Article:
For Immediate Release:
Tuesday, April 14, 2020
(RALEIGH) Attorney General Josh Stein today took legal action against Vyera Pharmaceuticals (previously known as Turing Pharmaceuticals) and two of its former CEOs, including Martin Shkreli, for stifling competition to protect the exorbitant, monopolistic price of the drug Daraprim (pyrimethamine). Daraprim, used for toxoplasmosis treatment, was cheap and accessible for decades, but in August 2015, Vyera purchased the drug, increased the price by more than 4,000 percent, altered its distribution, and engaged in other conduct to delay and impede generic competition.
“The COVID-19 pandemic has provided a stark reminder of why every person needs access to affordable, life-saving medication in a fair market,” said Attorney General Josh Stein. “Drug companies that fix prices and block competition are putting the lives of sick Americans who need treatment on the line, to make an illegal buck. My office will aggressively enforce the law to prevent drugmakers from fixing drug prices at the expense of patients.”
Daraprim is the only Food and Drug Administration (FDA)-approved drug for the treatment of toxoplasmosis, a parasitic disease which may pose serious and often life-threatening consequences for those with compromised immune systems, including babies born to women who have the disease and individuals with HIV. Despite being unpatented, there has never been a generic version of Daraprim sold in the United States. After Shkreli and Vyera purchased the rights to Daraprim in August 2015 and Vyera was the only FDA-approved source of the medication, they raised the price of the drug by more than 4,000 percent overnight to $750 per pill.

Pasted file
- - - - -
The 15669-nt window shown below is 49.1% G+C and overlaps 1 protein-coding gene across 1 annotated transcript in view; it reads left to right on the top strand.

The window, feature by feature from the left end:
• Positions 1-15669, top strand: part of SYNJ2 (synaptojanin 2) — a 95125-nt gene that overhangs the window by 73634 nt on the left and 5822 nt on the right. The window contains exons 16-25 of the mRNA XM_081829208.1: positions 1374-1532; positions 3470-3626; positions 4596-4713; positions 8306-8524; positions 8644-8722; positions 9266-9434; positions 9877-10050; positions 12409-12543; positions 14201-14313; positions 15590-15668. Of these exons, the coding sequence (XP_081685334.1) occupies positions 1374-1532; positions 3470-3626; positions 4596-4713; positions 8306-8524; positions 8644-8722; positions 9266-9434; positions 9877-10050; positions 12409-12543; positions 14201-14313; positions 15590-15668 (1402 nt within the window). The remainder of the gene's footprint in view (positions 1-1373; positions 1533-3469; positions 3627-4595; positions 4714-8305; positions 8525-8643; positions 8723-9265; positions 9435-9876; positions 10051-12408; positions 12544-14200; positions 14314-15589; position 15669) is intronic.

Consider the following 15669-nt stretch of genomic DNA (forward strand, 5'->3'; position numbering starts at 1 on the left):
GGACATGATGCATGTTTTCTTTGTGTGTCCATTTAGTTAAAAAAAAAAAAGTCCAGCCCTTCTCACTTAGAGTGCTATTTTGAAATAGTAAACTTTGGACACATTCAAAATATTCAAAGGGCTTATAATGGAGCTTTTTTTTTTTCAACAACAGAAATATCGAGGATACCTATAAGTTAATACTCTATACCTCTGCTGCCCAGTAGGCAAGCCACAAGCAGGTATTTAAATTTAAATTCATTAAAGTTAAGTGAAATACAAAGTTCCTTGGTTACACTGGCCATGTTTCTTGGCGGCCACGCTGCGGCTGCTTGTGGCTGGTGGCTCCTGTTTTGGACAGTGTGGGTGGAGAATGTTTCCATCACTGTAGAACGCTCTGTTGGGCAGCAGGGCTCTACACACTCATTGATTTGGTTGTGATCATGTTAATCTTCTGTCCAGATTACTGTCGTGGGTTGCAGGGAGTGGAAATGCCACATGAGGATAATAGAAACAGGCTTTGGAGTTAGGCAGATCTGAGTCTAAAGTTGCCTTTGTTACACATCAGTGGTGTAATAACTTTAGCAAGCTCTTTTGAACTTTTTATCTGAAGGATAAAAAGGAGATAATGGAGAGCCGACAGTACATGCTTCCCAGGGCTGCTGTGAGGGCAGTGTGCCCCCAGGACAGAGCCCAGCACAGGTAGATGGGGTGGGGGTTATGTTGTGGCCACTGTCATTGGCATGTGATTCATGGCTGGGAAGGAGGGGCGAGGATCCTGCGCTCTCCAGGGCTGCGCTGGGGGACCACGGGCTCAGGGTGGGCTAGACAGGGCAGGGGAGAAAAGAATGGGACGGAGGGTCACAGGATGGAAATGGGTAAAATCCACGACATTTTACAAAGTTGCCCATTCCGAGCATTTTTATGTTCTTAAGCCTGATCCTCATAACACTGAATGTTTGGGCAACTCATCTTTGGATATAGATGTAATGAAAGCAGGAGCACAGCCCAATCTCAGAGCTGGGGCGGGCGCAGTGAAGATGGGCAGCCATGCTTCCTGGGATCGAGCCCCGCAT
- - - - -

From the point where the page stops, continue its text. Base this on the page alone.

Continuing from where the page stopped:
The complaint, originally filed in January and amended today, alleges that Vyera anticipated that its 4,000 percent price increase of Daraprim would likely encourage entry into the market by other competitors, so the pharmaceutical company took specific actions to impede and delay competitor entry and preserve its monopoly. Among other things, Vyera prevented competitors from accessing a critical ingredient used to manufacture Daraprim. The lawsuit further contends that as a result of Vyera’s anticompetitive conduct, generic entry continues to be delayed today. Hospitals, physicians, and patients have to pay exorbitant prices or otherwise are forced to make difficult treatment decisions without affordable access to the most effective treatment.
The coalition of attorneys general and the FTC now seek to enjoin Vyera’s conduct, as well as to obtain the return of unjust profits that would be distributed to the victims of the company’s illicit scheme. Additionally, the coalition is asking the courts to issue an order banning both Shkreli — who is already serving a seven-year sentence in federal prison for securities fraud — and his business partner Kevin Mulleady from the pharmaceutical industry for life.
Attorney General Stein is joined in filing the amended complaint of this lawsuit by the FTC and the Attorneys General of New York, California, Illinois, Ohio, Pennsylvania, and Virginia.
A copy of the complaint is available here.
Laura Brewer (919) 716-6484